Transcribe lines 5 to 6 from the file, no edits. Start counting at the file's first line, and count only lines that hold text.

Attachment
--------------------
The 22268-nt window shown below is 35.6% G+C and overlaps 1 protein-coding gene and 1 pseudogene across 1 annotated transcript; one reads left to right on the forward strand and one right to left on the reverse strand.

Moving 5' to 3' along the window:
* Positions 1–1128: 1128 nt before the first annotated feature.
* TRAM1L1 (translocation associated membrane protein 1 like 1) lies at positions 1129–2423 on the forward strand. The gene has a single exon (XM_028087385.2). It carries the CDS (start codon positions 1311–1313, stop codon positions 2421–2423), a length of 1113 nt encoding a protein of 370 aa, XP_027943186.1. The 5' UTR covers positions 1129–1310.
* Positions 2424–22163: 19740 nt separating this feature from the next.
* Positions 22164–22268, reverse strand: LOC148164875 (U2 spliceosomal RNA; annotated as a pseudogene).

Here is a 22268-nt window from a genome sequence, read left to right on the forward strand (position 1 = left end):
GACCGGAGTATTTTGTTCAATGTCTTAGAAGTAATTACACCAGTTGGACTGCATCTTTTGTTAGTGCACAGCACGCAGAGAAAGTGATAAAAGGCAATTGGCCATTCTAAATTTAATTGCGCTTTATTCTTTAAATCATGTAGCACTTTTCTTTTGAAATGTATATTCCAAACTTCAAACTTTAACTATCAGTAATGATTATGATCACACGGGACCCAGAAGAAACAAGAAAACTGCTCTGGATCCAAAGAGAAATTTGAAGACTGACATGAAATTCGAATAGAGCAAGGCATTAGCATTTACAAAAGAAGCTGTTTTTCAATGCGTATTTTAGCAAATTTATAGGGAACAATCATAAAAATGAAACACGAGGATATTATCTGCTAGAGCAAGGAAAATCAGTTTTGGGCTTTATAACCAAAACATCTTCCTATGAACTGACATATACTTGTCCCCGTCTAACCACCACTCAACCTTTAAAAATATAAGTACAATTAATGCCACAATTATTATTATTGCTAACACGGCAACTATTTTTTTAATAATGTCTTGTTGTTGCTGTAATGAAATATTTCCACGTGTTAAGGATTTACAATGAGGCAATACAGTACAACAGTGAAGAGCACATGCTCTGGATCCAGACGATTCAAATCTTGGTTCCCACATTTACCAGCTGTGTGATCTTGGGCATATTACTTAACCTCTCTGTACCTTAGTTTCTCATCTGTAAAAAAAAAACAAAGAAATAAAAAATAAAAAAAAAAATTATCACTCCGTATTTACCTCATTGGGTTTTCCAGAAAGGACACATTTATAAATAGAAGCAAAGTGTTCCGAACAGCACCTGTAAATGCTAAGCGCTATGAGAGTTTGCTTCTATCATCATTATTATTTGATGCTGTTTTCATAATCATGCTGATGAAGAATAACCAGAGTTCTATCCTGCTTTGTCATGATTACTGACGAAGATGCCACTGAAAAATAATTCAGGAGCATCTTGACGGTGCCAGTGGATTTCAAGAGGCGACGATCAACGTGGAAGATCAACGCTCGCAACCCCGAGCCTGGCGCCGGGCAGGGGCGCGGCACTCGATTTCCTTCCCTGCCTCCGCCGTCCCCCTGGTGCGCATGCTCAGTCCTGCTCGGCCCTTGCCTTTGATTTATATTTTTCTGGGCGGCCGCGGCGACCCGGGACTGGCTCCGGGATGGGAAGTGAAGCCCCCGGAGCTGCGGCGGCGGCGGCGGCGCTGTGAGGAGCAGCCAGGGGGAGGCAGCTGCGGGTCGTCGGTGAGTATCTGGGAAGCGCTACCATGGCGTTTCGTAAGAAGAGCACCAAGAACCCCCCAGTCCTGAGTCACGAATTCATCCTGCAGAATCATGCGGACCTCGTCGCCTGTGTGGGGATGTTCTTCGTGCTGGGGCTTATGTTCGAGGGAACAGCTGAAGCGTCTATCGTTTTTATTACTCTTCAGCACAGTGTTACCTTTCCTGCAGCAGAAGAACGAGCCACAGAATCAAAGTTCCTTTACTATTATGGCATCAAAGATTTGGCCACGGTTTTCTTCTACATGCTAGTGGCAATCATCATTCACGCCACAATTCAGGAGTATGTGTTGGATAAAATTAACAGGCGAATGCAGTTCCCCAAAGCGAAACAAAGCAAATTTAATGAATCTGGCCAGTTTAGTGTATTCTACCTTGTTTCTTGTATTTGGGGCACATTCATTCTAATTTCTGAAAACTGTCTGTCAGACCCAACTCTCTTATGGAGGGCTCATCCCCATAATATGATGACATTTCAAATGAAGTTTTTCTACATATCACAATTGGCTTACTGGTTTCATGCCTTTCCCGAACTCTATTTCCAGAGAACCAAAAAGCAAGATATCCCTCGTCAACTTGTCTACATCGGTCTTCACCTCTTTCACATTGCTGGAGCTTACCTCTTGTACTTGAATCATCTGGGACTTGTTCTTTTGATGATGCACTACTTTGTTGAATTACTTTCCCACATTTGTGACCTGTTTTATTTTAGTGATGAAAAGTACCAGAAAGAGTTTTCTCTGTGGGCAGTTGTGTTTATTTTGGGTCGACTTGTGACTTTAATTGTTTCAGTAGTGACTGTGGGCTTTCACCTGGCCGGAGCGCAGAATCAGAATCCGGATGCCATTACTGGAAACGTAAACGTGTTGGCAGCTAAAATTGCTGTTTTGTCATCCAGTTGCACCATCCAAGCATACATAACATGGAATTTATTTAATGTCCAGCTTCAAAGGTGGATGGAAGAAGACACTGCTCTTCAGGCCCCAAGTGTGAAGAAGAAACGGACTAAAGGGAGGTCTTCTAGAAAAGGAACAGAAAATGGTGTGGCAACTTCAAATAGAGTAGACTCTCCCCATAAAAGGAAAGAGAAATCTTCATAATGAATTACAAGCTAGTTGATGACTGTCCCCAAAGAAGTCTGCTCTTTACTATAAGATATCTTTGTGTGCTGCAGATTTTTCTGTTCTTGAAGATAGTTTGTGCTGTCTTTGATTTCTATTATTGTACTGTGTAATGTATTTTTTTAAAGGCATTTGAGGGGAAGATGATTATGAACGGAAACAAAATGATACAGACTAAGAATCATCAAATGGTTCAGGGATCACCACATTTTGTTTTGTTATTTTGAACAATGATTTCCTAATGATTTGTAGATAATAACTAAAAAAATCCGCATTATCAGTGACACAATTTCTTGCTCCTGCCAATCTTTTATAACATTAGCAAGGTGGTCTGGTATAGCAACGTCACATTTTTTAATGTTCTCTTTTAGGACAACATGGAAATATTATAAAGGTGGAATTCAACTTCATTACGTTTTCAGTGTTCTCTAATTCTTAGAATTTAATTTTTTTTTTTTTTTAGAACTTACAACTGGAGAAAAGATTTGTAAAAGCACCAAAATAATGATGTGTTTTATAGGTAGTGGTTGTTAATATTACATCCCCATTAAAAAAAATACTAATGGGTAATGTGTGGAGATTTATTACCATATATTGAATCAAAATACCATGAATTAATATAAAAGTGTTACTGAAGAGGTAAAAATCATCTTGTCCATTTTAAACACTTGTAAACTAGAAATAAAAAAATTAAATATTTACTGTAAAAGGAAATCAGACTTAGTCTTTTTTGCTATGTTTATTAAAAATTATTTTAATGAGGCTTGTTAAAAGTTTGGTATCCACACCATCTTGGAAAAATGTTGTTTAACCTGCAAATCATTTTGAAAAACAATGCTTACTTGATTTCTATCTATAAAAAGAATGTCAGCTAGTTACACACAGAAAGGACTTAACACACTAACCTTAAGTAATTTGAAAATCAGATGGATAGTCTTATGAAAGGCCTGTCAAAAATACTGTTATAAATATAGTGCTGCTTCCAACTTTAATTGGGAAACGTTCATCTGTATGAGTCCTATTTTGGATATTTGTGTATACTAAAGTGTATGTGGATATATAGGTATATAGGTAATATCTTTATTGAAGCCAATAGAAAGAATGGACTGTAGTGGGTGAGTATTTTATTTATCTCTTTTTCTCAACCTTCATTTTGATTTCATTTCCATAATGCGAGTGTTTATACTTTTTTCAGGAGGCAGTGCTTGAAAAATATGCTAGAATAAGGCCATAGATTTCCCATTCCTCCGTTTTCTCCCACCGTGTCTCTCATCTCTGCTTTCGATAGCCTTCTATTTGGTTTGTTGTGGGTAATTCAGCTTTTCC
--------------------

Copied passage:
* Positions 2424–22163: 19740 nt separating this feature from the next.
* Positions 22164–22268, reverse strand: LOC148164875 (U2 spliceosomal RNA; annotated as a pseudogene).